ST PAUL, MN - OCTOBER 15: Marco Scandella #6 of the Minnesota Wild skates after the puck against Winnipeg Jets during the game on October 15, 2016 at Xcel Energy Center in St Paul, Minnesota. (Photo by Hannah Foslien/Getty Images)
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Ryan Suter may be in for a long night, at least if the first period of the Minnesota Wild – Buffalo Sabres game is any indication.

Suter logged 11 minutes of ice time in that opening frame after fellow defenseman Marco Scandella suffered a lower-body injury. The Wild aren’t certain if he’ll be able to come back in the game.

Onlookers believe that Scandella got hurt while he was tangled up with Nicolas Deslauriers of the Sabres.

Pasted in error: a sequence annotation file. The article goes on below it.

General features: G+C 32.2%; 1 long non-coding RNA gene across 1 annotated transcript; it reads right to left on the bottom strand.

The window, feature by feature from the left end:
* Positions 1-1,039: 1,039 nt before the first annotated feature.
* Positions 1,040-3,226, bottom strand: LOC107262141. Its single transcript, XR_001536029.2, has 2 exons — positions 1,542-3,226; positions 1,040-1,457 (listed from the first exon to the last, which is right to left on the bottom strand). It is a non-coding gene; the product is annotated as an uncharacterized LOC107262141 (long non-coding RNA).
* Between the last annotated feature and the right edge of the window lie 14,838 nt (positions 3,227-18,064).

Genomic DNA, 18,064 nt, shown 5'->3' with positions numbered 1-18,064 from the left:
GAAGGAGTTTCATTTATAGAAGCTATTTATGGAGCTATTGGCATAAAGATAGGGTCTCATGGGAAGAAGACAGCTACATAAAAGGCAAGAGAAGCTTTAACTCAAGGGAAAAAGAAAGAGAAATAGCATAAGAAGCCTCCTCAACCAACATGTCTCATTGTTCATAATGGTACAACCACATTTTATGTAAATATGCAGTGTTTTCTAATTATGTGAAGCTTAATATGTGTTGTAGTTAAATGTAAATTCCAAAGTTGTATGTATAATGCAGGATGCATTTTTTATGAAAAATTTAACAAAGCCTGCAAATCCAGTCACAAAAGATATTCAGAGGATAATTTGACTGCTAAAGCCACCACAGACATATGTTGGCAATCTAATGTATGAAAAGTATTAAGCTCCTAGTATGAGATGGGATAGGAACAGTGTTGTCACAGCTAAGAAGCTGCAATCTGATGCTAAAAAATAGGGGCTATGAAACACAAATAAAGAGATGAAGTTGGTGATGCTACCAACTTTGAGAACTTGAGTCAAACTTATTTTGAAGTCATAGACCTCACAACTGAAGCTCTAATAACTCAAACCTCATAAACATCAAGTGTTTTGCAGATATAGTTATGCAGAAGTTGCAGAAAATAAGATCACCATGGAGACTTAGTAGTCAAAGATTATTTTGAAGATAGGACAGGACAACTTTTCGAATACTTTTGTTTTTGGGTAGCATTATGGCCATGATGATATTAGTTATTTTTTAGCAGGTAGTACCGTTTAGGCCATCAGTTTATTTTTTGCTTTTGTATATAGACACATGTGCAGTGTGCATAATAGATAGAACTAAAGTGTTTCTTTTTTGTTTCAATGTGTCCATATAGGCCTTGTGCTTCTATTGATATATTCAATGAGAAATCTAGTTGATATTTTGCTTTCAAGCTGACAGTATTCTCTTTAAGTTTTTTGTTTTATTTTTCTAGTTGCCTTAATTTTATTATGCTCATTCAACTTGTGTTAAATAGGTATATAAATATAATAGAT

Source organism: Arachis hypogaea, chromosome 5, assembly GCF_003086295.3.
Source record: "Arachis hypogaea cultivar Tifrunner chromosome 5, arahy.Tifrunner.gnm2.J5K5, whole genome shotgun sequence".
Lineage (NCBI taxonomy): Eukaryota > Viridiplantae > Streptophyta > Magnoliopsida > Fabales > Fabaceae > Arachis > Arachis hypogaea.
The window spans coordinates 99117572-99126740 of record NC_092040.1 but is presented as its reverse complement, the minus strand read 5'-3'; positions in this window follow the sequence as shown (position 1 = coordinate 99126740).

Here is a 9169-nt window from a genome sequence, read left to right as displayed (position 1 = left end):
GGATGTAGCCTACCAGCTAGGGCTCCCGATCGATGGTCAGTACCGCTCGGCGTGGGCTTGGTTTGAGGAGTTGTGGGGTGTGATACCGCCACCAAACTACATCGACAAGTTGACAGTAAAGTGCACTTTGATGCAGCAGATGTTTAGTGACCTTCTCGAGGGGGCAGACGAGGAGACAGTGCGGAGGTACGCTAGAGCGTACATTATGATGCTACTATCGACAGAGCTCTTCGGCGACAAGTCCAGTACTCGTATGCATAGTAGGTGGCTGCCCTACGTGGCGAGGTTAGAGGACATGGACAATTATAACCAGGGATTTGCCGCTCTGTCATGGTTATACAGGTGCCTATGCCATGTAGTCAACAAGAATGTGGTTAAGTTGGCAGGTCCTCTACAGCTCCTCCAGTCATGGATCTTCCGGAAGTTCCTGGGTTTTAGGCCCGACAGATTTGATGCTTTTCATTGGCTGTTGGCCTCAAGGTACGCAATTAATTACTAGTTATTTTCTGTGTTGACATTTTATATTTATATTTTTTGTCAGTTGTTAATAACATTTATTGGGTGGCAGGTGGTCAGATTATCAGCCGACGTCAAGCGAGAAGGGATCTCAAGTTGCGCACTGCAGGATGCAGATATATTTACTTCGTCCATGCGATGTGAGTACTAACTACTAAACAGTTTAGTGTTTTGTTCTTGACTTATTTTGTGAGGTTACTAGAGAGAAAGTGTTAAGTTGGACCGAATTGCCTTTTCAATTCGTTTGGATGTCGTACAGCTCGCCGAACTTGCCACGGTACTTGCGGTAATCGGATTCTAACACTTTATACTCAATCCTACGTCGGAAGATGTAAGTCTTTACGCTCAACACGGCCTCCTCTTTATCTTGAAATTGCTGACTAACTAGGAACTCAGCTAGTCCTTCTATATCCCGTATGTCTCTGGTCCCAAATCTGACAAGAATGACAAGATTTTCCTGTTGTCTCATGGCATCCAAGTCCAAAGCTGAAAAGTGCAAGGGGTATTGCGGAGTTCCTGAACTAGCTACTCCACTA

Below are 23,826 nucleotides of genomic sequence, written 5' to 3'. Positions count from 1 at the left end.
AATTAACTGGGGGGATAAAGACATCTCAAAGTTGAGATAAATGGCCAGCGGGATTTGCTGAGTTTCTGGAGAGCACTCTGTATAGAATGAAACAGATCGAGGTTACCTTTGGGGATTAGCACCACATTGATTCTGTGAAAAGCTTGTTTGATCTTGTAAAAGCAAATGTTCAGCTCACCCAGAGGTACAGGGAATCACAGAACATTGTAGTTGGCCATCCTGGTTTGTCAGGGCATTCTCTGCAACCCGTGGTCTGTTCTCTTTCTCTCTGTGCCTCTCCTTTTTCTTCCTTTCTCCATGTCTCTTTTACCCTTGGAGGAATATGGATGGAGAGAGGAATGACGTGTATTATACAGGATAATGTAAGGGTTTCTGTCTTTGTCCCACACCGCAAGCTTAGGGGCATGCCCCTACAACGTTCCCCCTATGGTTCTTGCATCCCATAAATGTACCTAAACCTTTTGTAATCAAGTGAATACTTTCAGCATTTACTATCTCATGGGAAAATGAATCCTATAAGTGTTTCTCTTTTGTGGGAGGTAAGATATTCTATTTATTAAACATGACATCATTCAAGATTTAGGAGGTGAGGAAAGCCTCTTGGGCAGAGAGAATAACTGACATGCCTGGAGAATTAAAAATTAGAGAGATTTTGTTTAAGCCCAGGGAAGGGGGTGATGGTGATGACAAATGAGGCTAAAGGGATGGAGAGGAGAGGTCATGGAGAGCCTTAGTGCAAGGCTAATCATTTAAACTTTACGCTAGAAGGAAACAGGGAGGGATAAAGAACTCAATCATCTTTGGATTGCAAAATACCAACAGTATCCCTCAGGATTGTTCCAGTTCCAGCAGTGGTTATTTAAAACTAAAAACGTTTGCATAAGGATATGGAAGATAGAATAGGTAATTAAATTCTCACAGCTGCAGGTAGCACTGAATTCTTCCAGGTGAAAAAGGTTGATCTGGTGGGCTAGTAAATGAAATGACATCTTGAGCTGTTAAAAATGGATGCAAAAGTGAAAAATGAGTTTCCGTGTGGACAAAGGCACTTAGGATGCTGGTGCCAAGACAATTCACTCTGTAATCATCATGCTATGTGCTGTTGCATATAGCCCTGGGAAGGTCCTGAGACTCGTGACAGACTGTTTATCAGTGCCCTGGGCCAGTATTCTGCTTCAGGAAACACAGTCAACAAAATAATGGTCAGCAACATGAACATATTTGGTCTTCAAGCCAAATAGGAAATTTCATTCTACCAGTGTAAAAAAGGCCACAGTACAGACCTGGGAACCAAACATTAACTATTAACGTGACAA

Scandella is averaging a little under 20 minutes per game so far this season, so the Wild have to hope that this is just a minor issue.

Welcome Lindholm: Ducks send Theodore, Etem to AHL

LOS ANGELES, CA - SEPTEMBER 28:  Shea Theodore #53 of the Anaheim Ducks skates during a preseason game against the Los Angeles Kings at Staples Center on September 28, 2016 in Los Angeles, California.  (Photo by Harry How/Getty Images)
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The Anaheim Ducks finally hammered out a (sweet) deal with Hampus Lindholm, so now it comes down to some housekeeping.

Specifically, it means sending some fairly useful players with significant pedigrees down to the AHL on Thursday. The team announced that both Shea Theodore and Emerson Etem are bound for the San Diego Gulls.

Theodore, the 26th pick back in 2013, contributed a pretty assist to the Ducks’ 6-1 shellacking of the Nashville Predators last night: